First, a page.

I have the good of friendship with Trent. Suppose Trent was my only friend. Then I would be getting two good things out of my friendship:
- having Trent as a friend
- having a friend.
So the family of friendship-with-X goods has the property that not only are particular members of the family non-instrumentally valuable, but it's also of non-instrumental value to possess some member or other of that family, which gives one d over and beyond that particular member. Not all families of goods are like this. Consider the family F consisting of the two goods (a) friendship with Trent and (b) reading Anna Karenina. There is no good of possessing some member of F that goes over and beyond the two particular goods in F. It's good to be friends with Trent and it's good to read Anna Karenina, but there is no third disjunctive good here. Or at least there is no third non-instrumental disjunctive good (we can imagine cases where the disjunction is, as such, instrumentally valuable, say when a prize is given to anyone who is friends with Trent or is reading Anna Karenina).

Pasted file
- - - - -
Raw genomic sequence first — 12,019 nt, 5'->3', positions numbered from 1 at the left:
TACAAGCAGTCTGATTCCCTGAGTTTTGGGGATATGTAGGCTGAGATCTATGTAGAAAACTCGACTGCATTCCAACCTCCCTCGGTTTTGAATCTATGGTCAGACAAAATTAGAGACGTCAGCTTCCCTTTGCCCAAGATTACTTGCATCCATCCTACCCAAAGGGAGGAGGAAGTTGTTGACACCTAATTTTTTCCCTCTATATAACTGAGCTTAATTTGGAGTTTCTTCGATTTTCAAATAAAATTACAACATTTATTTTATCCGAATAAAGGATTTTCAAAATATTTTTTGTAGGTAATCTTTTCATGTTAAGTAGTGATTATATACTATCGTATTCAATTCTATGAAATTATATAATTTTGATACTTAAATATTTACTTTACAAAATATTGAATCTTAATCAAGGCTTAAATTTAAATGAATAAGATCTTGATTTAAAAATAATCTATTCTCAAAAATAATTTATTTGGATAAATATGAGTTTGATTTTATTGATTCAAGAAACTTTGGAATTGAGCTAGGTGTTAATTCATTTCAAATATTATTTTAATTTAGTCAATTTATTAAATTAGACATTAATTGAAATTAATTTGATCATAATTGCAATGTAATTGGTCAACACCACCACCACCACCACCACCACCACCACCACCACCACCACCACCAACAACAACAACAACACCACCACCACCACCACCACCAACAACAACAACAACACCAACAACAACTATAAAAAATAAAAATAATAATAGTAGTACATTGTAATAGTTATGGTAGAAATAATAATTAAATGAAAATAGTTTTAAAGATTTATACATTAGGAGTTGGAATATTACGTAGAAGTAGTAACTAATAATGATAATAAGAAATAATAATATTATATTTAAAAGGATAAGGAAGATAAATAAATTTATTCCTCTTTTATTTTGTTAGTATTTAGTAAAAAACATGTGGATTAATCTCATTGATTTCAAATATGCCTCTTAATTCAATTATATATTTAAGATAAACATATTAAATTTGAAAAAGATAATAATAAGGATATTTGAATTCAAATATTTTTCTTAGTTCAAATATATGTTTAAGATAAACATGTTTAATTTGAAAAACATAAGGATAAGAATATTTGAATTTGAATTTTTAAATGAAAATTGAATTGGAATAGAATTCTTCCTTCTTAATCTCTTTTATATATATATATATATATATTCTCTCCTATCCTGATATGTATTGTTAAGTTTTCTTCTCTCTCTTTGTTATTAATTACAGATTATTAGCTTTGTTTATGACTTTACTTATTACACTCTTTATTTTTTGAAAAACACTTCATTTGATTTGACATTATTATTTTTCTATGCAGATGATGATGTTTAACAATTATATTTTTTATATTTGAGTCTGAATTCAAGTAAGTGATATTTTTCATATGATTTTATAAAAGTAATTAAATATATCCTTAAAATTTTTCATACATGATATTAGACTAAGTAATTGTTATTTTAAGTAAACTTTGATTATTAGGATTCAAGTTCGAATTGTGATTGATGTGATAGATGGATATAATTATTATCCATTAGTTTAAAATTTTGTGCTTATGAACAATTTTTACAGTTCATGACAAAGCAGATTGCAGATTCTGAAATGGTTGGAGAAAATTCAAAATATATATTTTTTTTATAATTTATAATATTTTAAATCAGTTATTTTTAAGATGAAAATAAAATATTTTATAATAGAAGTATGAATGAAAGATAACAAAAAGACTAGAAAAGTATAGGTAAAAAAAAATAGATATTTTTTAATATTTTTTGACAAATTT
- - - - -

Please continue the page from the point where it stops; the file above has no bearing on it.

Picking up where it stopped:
Here's another example. Consider the subfamily of the friendship-with-X goods given by friendships with blue-eyed people. While every member of this subfamily is valuable (I'm supposing for simplicity that all cases of friendship are valuable), there does not seem to be a further value to being friends with a blue-eyed person. Someone all of whose friends are brown- or green-eyed is missing out on the good of friendship with the particular people whose eyes are blue, but isn't losing out on some further good. On the other hand, someone who has no female (or no male or no American or no Iranian) friends seems to be losing out on something valuable over and beyond the value of the particular female friends that he or she does not have, though it is unclear whether the lost value here is instrumental (say by providing a different outlook on the world) or not.